History of District


Zhob is a small town and district capital of Zhob District in Balochistan province of Pakistan at an elevation of 4,678 ft (1,426 m). Zhob is located on the banks of Zhob River. The city was originally named Apozai after a nearby village. During the colonial era it was named Fort Sandeman. It obtained its current name on the 30th of July 1976, when the then Prime Minister of Pakistan, had the name changed.

A Chinese pilgrim, Xuanzang, who visited the region in 629 AD mentioned Pashtuns living in Zhob.

Until the Zhob Valley expedition of 1884 the area was practically unknown to Europeans, and in 1889 the Zhob Valley and Gomal Pass were taken under the control of the British Government. In December 1889 the town of Zhob, then known as Apozai, was occupied by the British and named Fort Sandeman after Sir Robert Sandeman.

The district of Zhob was formed in 1890, with Fort Sandeman as the capital. The population was 3552, according to the 1901 census of India. The military garrison included a native cavalry and a native infantry regiment. It was also the headquarters of the Zhob Levy Corps. In 1894 a supply of water from the Saliaza valley was established, allowing irrigation and planting of fruits and trees and providing drinking water.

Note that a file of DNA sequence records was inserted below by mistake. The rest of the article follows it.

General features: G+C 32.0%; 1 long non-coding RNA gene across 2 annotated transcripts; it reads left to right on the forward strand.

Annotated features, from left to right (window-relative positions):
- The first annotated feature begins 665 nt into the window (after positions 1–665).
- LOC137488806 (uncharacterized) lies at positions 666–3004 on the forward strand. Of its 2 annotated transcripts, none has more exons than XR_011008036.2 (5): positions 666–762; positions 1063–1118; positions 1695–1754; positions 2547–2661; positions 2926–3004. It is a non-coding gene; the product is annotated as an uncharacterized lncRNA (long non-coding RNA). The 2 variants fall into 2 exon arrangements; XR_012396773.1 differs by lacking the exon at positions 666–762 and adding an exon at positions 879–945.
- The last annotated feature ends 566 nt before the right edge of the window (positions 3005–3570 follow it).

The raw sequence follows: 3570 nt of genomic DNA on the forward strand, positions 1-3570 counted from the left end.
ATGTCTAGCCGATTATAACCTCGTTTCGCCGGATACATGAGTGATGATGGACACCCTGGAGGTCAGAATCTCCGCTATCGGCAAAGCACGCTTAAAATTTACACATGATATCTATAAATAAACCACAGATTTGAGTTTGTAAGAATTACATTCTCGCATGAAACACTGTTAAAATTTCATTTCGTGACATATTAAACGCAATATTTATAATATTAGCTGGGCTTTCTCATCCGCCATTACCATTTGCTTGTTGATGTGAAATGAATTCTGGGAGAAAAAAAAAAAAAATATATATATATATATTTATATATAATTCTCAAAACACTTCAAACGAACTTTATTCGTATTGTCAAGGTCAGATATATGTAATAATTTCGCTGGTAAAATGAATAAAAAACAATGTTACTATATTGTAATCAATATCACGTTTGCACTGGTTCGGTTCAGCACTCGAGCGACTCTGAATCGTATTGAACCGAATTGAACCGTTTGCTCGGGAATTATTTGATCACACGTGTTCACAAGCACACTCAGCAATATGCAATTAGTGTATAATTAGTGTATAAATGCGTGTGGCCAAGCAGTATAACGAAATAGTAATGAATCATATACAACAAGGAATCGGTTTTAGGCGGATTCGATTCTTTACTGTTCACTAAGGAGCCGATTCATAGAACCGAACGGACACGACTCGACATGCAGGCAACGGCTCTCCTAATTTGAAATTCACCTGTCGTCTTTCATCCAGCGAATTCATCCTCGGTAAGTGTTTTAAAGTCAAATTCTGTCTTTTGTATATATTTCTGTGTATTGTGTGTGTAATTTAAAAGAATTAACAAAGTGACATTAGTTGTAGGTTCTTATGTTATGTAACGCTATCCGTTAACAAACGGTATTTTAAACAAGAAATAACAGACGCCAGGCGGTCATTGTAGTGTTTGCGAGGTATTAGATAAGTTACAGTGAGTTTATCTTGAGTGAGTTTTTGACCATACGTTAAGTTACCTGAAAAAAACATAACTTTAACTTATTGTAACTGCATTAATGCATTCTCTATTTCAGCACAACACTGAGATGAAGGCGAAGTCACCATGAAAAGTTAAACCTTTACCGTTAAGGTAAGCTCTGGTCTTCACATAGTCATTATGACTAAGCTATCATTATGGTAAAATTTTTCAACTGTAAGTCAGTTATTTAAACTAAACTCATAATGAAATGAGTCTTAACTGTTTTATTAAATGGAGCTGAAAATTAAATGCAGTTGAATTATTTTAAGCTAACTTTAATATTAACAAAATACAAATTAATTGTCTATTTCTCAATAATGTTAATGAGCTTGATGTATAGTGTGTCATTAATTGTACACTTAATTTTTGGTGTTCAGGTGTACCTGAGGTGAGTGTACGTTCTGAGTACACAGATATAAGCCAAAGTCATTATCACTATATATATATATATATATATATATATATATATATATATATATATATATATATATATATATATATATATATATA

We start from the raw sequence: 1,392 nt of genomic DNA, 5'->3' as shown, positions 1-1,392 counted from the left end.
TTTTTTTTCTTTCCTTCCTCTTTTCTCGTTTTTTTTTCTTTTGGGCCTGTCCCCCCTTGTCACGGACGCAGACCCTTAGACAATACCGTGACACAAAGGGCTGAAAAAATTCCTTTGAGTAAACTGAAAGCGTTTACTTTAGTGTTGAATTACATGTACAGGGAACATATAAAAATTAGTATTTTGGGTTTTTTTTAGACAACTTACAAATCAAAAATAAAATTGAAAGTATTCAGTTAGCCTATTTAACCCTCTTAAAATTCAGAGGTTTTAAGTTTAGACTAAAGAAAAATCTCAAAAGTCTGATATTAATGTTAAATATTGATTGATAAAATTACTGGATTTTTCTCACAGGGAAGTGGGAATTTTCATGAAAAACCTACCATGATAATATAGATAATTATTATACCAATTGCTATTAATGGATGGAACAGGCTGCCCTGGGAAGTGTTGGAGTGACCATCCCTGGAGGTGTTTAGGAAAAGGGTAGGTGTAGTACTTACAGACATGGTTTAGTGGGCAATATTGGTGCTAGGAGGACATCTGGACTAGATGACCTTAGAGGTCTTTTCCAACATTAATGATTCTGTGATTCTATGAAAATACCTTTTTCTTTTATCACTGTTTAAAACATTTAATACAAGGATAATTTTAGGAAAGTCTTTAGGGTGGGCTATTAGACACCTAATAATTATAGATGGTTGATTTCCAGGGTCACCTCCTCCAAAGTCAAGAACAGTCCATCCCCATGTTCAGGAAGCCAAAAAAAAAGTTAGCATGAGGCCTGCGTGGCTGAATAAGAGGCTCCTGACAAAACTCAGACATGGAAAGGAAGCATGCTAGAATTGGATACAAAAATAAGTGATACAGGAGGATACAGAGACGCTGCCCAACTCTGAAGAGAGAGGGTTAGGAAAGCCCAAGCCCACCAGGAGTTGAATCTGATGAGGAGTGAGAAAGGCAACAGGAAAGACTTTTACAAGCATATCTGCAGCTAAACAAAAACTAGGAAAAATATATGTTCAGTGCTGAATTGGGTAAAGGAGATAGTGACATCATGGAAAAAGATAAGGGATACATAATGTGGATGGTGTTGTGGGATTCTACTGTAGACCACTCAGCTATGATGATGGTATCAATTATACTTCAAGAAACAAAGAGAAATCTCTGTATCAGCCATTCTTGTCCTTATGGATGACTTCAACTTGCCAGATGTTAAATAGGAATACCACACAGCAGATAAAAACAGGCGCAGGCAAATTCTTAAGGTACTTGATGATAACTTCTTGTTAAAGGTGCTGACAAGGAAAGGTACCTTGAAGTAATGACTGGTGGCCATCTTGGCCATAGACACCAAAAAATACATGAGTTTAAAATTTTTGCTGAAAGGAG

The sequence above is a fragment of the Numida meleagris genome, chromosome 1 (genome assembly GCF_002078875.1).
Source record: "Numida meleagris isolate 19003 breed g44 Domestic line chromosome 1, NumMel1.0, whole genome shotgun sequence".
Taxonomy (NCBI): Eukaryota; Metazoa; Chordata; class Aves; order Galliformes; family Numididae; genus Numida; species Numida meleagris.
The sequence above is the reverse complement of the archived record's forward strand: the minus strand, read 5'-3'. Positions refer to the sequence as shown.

During the colonial era the Political Agent resided in a building known as "the Castle" that lay to the north of the town and 150 feet (46 m) above the surface of the plain. The military lines, bazaar, dispensaries, and school lay below. During this time the railway system was built.